But, when we look deeper, we can recognize the challenge as a powerful strategy for getting positive feedback which can momentarily bolster our sense of worth and importance.  Of course, the people who see it will respond!  They will want to pass the test and are now obligated if they want to affirm the relationship.  But, the strategy comes at a severe cost.  Those who don't post (for whatever reason including the fact that might not see it) have now "failed" the friendship. Is it an accurate portrayal of your friends? Or is is just a coincidence as to who was on a phone or computer at that given moment?  The test is imperfect, hugely imperfect. While it might seem benign at first, it can foster unhealthy ways of thinking about ourselves and who we are in relationship to others. What do we actually gain from asking people to post proof of their commitment or love? What happens if people don't post? And, ultimately, how does all of this affect our sense of self worth?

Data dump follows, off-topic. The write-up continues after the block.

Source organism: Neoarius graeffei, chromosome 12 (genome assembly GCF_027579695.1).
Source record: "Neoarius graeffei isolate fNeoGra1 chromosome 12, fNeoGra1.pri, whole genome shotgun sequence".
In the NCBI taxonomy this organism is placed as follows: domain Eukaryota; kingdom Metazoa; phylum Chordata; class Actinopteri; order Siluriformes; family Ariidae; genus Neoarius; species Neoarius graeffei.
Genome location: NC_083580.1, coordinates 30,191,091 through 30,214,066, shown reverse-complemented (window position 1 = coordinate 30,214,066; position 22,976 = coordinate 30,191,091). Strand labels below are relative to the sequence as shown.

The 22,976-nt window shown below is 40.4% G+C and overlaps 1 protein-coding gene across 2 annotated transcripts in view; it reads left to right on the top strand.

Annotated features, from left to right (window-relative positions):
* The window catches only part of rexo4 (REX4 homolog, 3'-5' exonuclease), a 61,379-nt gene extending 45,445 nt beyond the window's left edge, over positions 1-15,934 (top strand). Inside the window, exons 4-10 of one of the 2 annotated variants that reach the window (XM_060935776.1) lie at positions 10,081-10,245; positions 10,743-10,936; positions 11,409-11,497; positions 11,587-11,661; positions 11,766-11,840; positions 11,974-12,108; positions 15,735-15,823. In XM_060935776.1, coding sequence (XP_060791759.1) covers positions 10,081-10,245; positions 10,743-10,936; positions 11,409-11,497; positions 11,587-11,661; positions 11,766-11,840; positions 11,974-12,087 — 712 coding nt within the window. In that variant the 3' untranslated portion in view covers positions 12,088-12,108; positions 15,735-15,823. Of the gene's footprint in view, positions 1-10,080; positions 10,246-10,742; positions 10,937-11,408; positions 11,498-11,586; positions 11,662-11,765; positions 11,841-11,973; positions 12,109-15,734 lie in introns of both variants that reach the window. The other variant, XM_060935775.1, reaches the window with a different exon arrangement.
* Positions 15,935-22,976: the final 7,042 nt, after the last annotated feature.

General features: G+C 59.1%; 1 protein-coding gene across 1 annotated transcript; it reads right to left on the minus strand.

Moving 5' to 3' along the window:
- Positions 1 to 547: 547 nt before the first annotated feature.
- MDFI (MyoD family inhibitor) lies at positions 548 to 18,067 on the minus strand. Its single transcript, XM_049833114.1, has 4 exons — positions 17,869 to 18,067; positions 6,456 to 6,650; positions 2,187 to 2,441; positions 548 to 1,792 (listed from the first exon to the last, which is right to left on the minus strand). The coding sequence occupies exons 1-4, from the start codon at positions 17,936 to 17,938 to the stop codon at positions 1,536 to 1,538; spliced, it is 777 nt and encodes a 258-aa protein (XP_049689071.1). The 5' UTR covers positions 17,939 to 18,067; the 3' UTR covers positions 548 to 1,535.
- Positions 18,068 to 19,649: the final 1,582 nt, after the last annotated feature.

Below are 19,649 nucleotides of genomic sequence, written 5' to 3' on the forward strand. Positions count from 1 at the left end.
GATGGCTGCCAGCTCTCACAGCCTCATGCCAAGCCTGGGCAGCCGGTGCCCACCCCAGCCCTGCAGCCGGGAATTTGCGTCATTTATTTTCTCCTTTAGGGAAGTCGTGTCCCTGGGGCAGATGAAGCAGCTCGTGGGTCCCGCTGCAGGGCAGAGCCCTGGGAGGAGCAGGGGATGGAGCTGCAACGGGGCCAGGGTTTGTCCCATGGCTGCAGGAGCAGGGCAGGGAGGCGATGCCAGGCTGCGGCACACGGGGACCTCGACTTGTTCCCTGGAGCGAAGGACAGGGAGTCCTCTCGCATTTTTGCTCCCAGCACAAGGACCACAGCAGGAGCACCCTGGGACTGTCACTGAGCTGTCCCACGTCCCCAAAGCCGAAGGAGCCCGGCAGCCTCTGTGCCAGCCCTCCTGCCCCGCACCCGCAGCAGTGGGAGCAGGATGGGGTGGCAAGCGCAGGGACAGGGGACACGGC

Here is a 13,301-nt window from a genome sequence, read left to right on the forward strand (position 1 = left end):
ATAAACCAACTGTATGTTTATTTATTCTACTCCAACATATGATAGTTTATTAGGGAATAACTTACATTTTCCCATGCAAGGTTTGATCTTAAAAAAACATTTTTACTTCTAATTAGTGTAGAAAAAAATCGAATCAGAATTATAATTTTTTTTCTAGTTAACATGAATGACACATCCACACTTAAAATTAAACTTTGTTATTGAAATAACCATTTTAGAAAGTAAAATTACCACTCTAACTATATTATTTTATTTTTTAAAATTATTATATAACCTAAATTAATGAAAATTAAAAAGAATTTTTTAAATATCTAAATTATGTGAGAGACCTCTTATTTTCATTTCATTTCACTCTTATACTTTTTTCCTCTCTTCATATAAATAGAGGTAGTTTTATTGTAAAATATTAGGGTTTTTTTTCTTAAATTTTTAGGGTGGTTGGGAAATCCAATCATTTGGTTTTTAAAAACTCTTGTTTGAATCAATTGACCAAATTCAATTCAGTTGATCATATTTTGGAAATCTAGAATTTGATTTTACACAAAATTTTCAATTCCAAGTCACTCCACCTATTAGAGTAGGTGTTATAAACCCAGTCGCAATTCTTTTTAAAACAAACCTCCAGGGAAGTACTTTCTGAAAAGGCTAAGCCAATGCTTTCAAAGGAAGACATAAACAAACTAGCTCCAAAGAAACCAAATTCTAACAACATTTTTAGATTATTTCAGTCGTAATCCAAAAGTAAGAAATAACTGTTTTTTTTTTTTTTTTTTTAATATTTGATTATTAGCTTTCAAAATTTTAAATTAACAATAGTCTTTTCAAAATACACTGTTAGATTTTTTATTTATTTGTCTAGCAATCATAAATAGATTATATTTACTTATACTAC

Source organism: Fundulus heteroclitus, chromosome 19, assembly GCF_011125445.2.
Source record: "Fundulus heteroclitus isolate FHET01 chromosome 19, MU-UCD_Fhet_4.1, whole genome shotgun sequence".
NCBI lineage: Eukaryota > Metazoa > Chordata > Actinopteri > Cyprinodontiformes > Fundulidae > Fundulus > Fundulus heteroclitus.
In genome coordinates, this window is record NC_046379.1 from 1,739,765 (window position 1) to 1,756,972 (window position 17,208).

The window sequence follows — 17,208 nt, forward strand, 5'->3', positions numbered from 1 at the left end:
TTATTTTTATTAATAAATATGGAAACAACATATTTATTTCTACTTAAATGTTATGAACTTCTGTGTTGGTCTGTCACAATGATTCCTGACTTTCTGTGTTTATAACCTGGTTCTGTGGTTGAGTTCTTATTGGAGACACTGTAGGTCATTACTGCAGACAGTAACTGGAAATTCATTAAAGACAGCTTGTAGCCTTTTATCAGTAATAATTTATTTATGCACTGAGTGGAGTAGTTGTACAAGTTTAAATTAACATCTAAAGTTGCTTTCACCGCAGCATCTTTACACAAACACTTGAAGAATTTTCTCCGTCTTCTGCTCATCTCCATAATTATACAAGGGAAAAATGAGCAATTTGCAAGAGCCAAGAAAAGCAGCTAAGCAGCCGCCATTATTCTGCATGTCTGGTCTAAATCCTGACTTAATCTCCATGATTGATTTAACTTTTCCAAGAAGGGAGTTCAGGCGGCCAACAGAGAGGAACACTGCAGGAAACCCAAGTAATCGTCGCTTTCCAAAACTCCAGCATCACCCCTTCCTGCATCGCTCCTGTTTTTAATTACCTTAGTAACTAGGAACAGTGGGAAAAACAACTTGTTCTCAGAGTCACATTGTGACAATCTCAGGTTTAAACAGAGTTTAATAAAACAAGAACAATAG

What does this painfully faulty, certainly imperfect, and potentially power sucking experience teach us?


Social media is entertainment (and marketing).  It is not about meaningful connection.  It can include meaningful moments, but that is the exception to the rule. In short, social media is a faulty feedback system.  As a choreographer and event director, I have learned just how easy it is for people to "like" an event or even join an event, but to actually show up at the event is another story. Social media is just plain inaccurate at times.

We know all this deep inside. Yet, we continue to play the game, and the neurons that fire together wire together. The more we engage, the more we think it is a good idea to engage.  But, it is certainly not a good idea to disengage, right? The feedback back system may be faulty, but it can still be useful, right?